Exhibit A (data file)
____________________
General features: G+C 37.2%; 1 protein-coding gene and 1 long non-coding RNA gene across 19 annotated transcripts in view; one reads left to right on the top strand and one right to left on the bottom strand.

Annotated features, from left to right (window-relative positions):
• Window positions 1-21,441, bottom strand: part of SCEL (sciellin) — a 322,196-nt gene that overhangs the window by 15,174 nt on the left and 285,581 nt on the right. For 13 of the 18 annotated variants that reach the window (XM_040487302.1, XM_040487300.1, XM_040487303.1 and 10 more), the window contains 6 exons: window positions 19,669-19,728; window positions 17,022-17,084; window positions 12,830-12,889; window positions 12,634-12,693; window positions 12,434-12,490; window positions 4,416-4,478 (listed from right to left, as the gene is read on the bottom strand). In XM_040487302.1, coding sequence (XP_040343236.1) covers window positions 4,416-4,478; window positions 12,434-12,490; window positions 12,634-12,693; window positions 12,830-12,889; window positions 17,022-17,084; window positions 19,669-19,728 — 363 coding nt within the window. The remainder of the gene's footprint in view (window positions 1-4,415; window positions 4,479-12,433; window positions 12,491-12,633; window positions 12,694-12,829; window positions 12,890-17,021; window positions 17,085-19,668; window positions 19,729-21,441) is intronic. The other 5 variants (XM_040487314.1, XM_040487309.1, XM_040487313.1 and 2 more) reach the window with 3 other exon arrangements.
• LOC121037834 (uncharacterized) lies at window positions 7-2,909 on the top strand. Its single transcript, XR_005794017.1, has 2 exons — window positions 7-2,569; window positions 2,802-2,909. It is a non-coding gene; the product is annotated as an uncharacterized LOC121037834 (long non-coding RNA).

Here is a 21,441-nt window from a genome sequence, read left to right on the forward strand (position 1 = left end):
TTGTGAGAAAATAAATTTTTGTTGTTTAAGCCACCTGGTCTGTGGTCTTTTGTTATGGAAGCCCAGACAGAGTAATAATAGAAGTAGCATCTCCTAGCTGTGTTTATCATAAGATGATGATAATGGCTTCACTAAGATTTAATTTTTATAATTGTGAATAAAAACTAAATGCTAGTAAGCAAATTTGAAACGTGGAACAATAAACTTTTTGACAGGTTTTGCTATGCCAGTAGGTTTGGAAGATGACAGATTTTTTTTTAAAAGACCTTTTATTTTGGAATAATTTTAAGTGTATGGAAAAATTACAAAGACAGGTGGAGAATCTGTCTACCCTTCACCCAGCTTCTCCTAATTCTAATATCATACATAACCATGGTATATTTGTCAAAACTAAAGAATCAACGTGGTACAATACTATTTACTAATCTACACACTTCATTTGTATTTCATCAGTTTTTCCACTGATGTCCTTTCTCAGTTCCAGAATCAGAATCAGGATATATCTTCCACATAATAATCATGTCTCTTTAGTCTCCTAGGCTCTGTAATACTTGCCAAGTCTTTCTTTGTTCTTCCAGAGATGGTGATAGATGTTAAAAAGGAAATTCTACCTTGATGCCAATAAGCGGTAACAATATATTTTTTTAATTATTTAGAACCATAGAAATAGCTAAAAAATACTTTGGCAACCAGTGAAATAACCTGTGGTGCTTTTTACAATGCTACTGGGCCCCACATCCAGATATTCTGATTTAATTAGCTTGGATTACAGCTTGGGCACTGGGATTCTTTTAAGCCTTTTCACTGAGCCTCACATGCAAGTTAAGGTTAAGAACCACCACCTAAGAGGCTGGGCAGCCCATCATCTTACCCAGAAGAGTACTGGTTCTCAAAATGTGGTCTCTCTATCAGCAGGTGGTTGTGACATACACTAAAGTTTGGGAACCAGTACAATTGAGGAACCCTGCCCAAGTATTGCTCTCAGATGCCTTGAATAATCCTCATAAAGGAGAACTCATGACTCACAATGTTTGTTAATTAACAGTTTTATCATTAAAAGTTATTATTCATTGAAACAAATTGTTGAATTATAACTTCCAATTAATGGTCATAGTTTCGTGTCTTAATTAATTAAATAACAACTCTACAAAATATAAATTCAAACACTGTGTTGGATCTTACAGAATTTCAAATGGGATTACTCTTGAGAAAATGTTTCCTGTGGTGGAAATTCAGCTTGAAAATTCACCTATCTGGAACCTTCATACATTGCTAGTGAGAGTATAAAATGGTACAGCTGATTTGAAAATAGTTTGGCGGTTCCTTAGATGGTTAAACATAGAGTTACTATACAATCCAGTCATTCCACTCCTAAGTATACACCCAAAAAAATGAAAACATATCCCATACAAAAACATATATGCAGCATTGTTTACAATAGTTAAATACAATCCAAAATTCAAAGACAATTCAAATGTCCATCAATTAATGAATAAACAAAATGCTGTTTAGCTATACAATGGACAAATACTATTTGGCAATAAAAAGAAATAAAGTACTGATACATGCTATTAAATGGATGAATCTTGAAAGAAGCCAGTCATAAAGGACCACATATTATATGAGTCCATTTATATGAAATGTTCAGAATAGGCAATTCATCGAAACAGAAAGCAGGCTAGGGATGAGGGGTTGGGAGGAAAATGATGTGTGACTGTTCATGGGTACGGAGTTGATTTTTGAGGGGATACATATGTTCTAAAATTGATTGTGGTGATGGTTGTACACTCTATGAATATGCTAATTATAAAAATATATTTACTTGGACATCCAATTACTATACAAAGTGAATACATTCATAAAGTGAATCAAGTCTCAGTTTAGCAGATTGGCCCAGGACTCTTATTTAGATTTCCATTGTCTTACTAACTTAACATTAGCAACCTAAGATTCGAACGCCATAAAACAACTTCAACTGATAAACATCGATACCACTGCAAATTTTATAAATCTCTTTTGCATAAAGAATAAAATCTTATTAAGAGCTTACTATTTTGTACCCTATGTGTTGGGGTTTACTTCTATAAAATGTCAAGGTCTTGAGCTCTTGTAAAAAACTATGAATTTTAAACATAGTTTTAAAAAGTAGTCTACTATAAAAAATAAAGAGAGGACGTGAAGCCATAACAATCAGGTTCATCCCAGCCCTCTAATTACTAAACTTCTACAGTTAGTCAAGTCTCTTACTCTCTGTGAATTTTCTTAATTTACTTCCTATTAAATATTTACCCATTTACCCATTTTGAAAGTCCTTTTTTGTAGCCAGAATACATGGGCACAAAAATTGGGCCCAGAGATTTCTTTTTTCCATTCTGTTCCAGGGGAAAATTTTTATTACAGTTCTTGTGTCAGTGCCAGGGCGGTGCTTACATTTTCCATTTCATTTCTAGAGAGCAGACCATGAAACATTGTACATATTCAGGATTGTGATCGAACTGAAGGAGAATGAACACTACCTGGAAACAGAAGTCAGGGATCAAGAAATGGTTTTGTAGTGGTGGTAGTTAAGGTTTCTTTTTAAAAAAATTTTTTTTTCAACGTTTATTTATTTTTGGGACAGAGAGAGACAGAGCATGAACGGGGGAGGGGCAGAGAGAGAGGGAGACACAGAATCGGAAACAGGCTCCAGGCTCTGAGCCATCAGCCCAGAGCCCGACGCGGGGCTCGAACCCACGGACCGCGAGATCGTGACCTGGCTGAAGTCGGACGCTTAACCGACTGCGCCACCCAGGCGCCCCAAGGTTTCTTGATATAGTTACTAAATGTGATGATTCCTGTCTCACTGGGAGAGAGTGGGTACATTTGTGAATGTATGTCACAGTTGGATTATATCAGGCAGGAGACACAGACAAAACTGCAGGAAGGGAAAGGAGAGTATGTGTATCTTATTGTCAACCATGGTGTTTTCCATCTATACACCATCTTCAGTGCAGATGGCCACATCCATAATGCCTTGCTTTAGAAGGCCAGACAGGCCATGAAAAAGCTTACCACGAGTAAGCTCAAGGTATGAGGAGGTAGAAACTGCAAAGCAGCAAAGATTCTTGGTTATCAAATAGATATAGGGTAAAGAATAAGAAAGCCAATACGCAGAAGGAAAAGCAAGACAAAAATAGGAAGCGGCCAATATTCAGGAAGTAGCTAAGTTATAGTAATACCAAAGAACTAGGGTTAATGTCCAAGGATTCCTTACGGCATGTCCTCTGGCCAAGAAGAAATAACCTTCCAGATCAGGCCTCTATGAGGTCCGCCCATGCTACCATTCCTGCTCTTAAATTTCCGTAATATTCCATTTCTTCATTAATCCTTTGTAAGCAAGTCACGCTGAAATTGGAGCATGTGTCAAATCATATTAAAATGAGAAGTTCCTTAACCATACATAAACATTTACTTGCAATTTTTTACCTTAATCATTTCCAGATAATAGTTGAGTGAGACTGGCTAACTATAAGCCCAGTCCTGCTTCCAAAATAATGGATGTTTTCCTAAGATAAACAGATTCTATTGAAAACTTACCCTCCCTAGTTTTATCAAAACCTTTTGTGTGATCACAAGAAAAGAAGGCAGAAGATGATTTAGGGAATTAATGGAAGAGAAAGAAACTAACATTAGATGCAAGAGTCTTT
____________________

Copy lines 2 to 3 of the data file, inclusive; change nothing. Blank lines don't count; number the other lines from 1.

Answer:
Annotated features, from left to right (window-relative positions):
• Window positions 1-21,441, bottom strand: part of SCEL (sciellin) — a 322,196-nt gene that overhangs the window by 15,174 nt on the left and 285,581 nt on the right. For 13 of the 18 annotated variants that reach the window (XM_040487302.1, XM_040487300.1, XM_040487303.1 and 10 more), the window contains 6 exons: window positions 19,669-19,728; window positions 17,022-17,084; window positions 12,830-12,889; window positions 12,634-12,693; window positions 12,434-12,490; window positions 4,416-4,478 (listed from right to left, as the gene is read on the bottom strand). In XM_040487302.1, coding sequence (XP_040343236.1) covers window positions 4,416-4,478; window positions 12,434-12,490; window positions 12,634-12,693; window positions 12,830-12,889; window positions 17,022-17,084; window positions 19,669-19,728 — 363 coding nt within the window. The remainder of the gene's footprint in view (window positions 1-4,415; window positions 4,479-12,433; window positions 12,491-12,633; window positions 12,694-12,829; window positions 12,890-17,021; window positions 17,085-19,668; window positions 19,729-21,441) is intronic. The other 5 variants (XM_040487314.1, XM_040487309.1, XM_040487313.1 and 2 more) reach the window with 3 other exon arrangements.